Okay, Evangelicals: What’s My Sin? Who I Am or What I Do?
A response to Dan Foster’s “The Problem with ‘Hate the Sin, Love the Sinner’”
I grew up in the church. I was an Episcopal altar boy, sang in the choir, and was confirmed by the Bishop as a devoted soldier in Christ’s army. I loved the ritual of Sunday services, the call and response, the hymns and the chants. I vividly recall the rapturous thankfulness I felt, gazing up at the image of Jesus on the cross, the Son of God, who sacrificed his earthly body to make it possible for a lowly sinner like me to someday be redeemed and enter the Kingdom of Heaven.
I became disillusioned with organized religion in my late teens.
Still, I never lost my hunger for spiritual fulfillment. This innate curiosity led me to study world religion, to discover the commonalities shared by all faiths, while discarding religiosity and dogma inconsistent with the core values of love, forgiveness, charity, and grace.
Ultimately, I landed in a comfort zone, accepting that some things are unknowable. I learned to embrace the mystery. I’ve come to believe that absolute certainty acts as an impenetrable roadblock obstructing the pathway to true spirituality.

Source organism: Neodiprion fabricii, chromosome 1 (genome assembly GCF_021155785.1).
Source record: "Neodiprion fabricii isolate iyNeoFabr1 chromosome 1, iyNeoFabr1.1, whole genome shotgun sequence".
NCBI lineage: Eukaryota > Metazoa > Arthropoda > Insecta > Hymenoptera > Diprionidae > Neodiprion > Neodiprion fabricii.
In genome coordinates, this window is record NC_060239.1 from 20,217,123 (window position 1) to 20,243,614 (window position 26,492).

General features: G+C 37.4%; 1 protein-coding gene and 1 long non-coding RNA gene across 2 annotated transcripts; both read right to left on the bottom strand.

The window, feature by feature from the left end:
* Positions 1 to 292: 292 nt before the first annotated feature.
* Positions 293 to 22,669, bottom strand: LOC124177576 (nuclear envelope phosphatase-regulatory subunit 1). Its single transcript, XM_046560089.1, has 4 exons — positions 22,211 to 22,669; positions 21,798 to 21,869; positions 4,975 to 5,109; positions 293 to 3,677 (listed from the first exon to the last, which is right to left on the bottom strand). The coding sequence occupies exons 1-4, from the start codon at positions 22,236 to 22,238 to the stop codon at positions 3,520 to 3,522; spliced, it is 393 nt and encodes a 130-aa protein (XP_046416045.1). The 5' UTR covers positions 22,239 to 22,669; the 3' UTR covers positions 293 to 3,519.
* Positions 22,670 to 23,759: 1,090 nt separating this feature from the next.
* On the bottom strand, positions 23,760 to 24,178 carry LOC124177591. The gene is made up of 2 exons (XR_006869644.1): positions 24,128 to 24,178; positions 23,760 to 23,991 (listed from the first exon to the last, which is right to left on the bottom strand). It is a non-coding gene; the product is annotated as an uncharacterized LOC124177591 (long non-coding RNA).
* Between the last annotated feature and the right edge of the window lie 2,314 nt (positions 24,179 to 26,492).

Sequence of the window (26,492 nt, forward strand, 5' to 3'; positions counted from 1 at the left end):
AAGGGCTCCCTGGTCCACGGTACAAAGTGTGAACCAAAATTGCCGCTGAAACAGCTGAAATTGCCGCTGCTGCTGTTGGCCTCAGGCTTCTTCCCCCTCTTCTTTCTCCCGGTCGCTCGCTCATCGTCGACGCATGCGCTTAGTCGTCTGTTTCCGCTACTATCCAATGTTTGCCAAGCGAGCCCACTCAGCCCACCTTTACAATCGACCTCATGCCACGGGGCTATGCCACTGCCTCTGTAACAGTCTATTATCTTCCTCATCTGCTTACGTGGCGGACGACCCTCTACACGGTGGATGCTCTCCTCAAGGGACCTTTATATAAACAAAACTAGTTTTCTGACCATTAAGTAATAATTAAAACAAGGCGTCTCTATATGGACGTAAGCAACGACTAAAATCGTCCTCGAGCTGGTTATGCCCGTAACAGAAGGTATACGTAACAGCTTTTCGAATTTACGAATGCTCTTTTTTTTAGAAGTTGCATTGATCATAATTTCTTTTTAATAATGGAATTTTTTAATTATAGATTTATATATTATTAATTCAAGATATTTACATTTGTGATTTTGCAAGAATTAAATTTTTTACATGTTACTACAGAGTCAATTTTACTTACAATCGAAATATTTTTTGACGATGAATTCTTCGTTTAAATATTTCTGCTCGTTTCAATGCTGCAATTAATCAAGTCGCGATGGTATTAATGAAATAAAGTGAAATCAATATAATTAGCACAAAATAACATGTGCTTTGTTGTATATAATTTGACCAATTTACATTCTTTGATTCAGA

“One of the functions of formalized religion is to protect people against a direct experience of God.” — Carl Jung
You can stop thinking for yourself now.
Formalized religion (as Jung puts it) provides its followers an excuse not to think for themselves. Having clergy and scripture to tell you what’s right and wrong eliminates any need or reason for questioning the powers that be, or the very meaning of life.
Behave a certain way and you are guaranteed an all-access backstage pass to blissful eternity in the clouds. Defy the rules, eschew repentance, and you’re doomed to spend the afterlife in a fiery torture chamber. Pretty simple choice.
A moral compass…
My moral compass informs me that certain human behaviors, including behaviors denounced by Christ in the Gospels, are…